Compare XLR Microphone Cables from South Creek Audio
First lets take a look at their cables…
Here is a picture of a common XLR microphone cable we had purchased from an online auction. It is very similar in construction to most XLR microphone cables found in the $5.00 – $10.00 range. We’ve taken it apart piece by piece just to compare.
It was constructed with a standard 3 pin XLR connector on each end. Each connector consisted of a sleeve and strain relief that were attached to the tip with a screw. I’m sure you have seen this type before.
1. Loose strain relief
The first thing we noticed and want to point out is the area where the cable wire enters the strain relief. Take notice of how loose the cable fits. A loose fitting connector will allow the cable wire to slide in and out putting unwanted stress on the soldered connections.
Remember, a broken wire in this area is the most common cause of an XLR microphone cable failing.
2. Thin metal brace
After removing the screw and sliding back the sleeve, the next thing you will see is a thin metal brace that crimps around the insulating jacket of the cable wire. This is meant to keep the wire from moving at the connector. On some connectors (like the one pictured) this can be made from a very thin gauge metal which can easily be bent out of shape allowing the wires to move back and forth against the soldered connection.
3. Spiral Shield
Next we’ve cut the cable wire itself and removed the outer protective insulating jacket. The first layer of wire you can see is called the shield. This is an extremely important part of a microphone cable and can drastically alter the performance of the cable. The shield wire can be either spiral-wrapped (which the microphone cable pictured is), braided or foil.
A spiral-wrapped shield is very flexible, lighter and cheaper to manufacture. It is also easier to terminate at the connectors. For these reasons, it is often used in microphone cable construction to keep the overall cost down. However, it is less effective at blocking unwanted RF signals because it has less coverage than either of the other two types. This is mainly due to the space between individual strands of wire that can develop as the cable wire flexes. Foil shielding, while providing the best coverage at 100%, by itself is not intended to be moved very much. Due to the low cost, it is mostly used for permanent installations.
Poorly manufactured braided shield
A Braided shield wire, when manufactured correctly, provides the best coverage. However, often this is not the case. This is a photo of a different microphone cable with a poorly manufactured braided shield wire. The braid is comprised of 64 strands of wire which have a very loose weave. This microphone cable manufacturer still advertises the cable as being a superior product.
After unwrapping the shield wire the next layer you see is the filler. Usually made from cotton, its purpose is to add strength to the wire while filling the space between the core wires creating the round shape. You will see the center core wires once the cotton filler is removed. The two core wires (lower left) and the cotton filler (center left) are pictured in this photo.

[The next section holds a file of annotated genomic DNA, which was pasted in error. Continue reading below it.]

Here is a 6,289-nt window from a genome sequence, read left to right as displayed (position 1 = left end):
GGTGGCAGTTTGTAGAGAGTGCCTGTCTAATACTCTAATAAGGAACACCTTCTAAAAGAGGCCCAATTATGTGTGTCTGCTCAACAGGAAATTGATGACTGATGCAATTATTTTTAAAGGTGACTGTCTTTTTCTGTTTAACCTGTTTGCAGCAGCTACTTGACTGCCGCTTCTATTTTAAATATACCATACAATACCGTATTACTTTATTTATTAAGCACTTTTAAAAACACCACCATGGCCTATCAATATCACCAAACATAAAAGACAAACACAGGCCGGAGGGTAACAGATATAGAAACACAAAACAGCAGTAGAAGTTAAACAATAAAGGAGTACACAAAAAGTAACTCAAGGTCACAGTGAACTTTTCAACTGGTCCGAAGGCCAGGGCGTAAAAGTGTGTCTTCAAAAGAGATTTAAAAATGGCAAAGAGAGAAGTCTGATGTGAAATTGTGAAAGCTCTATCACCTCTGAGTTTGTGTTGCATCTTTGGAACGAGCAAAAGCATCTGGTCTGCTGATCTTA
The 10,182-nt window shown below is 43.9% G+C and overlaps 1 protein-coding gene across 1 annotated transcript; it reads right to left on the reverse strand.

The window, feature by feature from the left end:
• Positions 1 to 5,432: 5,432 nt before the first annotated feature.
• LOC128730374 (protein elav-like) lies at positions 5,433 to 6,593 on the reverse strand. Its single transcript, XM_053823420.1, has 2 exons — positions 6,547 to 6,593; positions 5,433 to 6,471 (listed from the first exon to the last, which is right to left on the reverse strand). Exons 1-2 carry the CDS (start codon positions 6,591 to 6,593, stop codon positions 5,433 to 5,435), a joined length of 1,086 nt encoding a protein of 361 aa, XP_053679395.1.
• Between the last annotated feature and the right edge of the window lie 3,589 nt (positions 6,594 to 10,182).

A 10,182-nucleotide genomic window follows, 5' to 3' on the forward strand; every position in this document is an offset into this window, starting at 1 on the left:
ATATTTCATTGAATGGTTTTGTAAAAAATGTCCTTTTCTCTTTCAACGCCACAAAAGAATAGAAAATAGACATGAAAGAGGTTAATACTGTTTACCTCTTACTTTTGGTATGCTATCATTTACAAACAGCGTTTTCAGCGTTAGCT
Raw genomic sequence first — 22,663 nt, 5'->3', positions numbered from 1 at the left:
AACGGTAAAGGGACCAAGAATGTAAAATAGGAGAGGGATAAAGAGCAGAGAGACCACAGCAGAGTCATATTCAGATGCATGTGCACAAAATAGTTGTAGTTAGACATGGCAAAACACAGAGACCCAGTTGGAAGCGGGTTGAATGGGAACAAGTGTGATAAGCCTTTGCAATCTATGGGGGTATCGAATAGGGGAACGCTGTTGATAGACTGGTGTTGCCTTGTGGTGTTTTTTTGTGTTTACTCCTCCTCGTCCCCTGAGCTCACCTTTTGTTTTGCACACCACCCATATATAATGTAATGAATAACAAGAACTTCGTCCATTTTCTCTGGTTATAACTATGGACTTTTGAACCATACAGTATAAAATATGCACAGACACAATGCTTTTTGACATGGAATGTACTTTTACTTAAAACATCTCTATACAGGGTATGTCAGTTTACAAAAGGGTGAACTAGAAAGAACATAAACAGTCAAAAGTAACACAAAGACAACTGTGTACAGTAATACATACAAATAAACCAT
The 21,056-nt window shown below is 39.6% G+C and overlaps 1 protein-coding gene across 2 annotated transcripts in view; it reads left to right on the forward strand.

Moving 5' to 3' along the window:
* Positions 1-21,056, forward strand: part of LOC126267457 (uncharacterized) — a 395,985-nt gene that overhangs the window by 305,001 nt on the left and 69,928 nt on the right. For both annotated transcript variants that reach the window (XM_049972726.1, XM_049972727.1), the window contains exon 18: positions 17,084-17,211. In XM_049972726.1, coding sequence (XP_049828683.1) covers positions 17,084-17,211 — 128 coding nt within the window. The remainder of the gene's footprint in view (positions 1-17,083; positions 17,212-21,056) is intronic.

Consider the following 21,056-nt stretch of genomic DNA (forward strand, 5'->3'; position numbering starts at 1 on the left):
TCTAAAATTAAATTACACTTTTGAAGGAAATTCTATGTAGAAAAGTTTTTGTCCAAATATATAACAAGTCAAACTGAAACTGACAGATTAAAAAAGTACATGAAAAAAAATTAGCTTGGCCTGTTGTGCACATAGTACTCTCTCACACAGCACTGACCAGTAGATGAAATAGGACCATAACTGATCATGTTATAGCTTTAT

Now take a look at South Creek Audio cables…
1. OFC Wire
We use only OFC (Oxygen Free Copper) wire in our cables. With its conductivity rating at 97.6 percent that of pure silver it is the best choice. For example, aluminum has a conductivity of about 63 percent. To compensate for the greater resistance, many cable manufacturers choose a wire made with CCA (Copper Clad Aluminum). Every strand is actually made from a center core of aluminum and then coated with a thin layer of copper. Although it is a fraction of the cost, a cable made from CCA will still have about 34 percent greater resistance than a cable of the same gauge and construction made from OFC.
Copper Clad Steel (CCS) is also used by some manufacturers for the same reason. Not only does CCS wire also have a lower conductivity rating than OFC wire, but it is heavier and less flexible.
2. Properly constructed braided shield wire
Compare this photo with the pictures above and you can see how the white cotton filler and inner core wires in this cable are completely covered by the shield. That is because our shield wire is comprised of 96 strands of braided .1mm OFC wire covering an inner layer of foil. By using this method of shielding, the interference can be greatly reduced while the strength and flexability remain intact.
3. Compression style connectors
We use a compression style connector on our xlr microphone cables. After the wires are soldered, a tapered collar is placed around them. The inside of the rear half of the connector is also tapered. When the two halves are screwed together, the collar grips the cable and holds it secure before the soldered connections. Although there are other cables sold with this style of connector, the rear half is usually made from plastic. Again, the only benefit of plastic is to reduce the overall cost.
4. Custom cable ties
To keep each microphone cable neat and ready for use we wrap them with a custom heavy duty Velcro cable tie. Then every XLR cable is inspected and tested before being shipped. The final product is a cable we are proud to put our name on.
Click here to see what others have to say about our guitar cables, XLR microphone cables and patch cables. Answering your requests, we have expanded our inventory to include Patch Cables and Guitar Cables with 90 degree connectors. Along with our XLR to XLR Microphone Cables, we have also added XLR to TRS Microphone Cables.
If you have any questions, feel free to email us at [email protected]. We are always happy to hear from you!
Don’t forget to visit our page on Choosing The Best Guitar Cables to get some tips on which guitar cables may be right for you.